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European Union (Croatian Accession and Irish Protocol) Act 2013 2012-13
(This Bill is from a previous session)
Bill is now an Act
Type of Bill:
The Bill was announced in the Queen's speech of 9 May 2012, following the EU's approval of Croatia's accession on 9 December 2011. It will extend to the whole of the United Kingdom. It was introduced to the House of Commons on 18 October 2012, and is scheduled to pass into law by July 2013, when Croatia will accede to the EU.
The Bill aims to provide Parliamentary approval of Croatia's accession to the EU; Protocols to the Lisbon Treaty put forward by the Czech and Irish governments; and the maintainance of a single commissioner per EU member state.
It will allow for:
- the approval of the Croatia Accession Treaty, allowing Croatia to accede to the European Union
- the approval of Protocols to the Lisbon Treaty put forward by the Czech and Irish governments, following domestic opposition to the Treaty
- the approval of the proposed decision to maintain the number of EU commissioners at one per member state
- transitional immigration controls following Croatia' accession to the EU, with specific controls, based on the likely volume and impact of migration from Croatia, to be the subject of secondary legislation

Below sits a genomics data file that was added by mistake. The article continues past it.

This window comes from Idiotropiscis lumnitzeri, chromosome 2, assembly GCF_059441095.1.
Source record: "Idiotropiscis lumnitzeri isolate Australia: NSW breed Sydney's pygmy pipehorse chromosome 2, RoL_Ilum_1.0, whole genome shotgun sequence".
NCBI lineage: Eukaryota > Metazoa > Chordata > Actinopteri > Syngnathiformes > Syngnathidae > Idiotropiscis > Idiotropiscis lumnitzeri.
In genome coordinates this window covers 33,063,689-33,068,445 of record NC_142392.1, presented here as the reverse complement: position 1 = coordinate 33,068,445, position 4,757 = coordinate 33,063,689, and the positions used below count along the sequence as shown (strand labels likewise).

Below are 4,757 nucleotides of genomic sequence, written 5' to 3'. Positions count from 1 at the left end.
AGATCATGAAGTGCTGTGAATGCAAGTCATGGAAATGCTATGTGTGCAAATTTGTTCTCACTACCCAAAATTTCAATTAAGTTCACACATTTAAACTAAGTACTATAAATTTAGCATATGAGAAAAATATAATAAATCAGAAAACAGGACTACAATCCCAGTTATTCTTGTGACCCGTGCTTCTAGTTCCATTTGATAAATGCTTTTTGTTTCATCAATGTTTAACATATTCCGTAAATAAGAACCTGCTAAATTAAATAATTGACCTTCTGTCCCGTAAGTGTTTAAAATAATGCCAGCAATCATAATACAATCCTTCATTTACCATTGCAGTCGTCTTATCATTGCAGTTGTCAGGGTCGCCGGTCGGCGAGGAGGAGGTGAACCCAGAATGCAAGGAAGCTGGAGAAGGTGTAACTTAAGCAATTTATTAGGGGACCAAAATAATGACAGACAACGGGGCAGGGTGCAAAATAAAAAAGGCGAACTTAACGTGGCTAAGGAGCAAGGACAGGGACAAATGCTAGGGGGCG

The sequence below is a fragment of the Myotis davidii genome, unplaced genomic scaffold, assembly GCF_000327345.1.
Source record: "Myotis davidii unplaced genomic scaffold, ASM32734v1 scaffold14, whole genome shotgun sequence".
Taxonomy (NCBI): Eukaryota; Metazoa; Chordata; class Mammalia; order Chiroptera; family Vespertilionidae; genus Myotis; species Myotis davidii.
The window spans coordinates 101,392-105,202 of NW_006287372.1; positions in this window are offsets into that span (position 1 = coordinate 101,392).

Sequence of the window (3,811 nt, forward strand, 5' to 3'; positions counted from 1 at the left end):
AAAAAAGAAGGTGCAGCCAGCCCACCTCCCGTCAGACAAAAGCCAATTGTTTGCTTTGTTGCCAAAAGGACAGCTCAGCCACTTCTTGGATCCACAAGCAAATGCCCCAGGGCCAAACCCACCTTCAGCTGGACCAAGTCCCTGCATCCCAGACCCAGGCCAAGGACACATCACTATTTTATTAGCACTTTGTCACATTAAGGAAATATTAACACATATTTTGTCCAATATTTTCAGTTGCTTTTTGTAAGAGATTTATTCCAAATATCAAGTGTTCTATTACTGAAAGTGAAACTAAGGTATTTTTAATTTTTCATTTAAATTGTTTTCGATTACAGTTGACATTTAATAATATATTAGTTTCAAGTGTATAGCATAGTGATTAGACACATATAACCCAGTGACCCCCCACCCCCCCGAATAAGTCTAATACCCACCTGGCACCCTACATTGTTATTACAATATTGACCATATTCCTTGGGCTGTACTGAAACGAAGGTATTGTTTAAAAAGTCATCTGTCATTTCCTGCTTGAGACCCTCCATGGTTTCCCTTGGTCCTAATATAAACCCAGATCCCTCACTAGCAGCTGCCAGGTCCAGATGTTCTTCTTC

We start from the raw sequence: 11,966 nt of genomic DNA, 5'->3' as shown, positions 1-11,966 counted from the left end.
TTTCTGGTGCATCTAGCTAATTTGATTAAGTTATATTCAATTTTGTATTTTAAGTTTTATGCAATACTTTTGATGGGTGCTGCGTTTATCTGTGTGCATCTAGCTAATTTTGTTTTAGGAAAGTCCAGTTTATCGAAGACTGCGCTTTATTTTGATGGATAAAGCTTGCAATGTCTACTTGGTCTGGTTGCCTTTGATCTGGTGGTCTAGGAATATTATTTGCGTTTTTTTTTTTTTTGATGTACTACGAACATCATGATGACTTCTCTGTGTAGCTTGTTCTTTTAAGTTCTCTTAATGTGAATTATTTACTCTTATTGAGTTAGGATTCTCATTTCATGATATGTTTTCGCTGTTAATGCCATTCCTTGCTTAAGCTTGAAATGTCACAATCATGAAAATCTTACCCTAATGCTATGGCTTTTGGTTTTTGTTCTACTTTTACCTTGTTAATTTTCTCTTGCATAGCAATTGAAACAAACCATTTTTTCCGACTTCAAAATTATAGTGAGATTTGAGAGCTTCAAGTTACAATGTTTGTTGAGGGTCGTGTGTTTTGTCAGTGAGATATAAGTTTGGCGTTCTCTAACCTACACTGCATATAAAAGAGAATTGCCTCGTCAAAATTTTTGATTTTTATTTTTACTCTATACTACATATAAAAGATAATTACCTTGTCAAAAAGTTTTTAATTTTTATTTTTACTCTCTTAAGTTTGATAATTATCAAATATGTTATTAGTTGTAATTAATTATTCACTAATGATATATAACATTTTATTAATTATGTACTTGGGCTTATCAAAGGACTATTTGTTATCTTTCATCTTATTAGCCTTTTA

Croatia applied to join the EU in 2003, became a candidate country in 2004 and began accession negotiations in 2005. These were concluded on 30 June 2011, and the European Commission delivered an opinion on Croatia's accession on 12 October 2011. The European Parliament gave its consent on 1 December 2011, and the European Council accepted the application on 5 December 2011. The Croatia Accession Treaty was signed by all member states on 9 December 2011.
Section 2 the European Union Act 2011 stipulates that a treaty which amends or replaces the Treaty on European Union or the Treaty on the Functioning of the European Union must be approved by an Act of Parliament, but the secretary of state has said that the Croatia Accession Treaty does not fall within section 4 of the EU Act 2011, meaning a referendum is not required.
The Czech Republic and Ireland were among four EU member states that experienced issues ratifying the Lisbon Treaty, with Ireland initially rejecting the Treaty by referendum, and the Czech Republic's senate initially failing to approve the legislation. Both states eventually ratified the Treaty, but only on the basis that legal protocols on issues including security and defence and taxation be approved by the EU.
The Bill is likely to be supported by all the main parties, although it may provide an opportunity for euro-sceptic Conservative back benchers to air their views on the EU.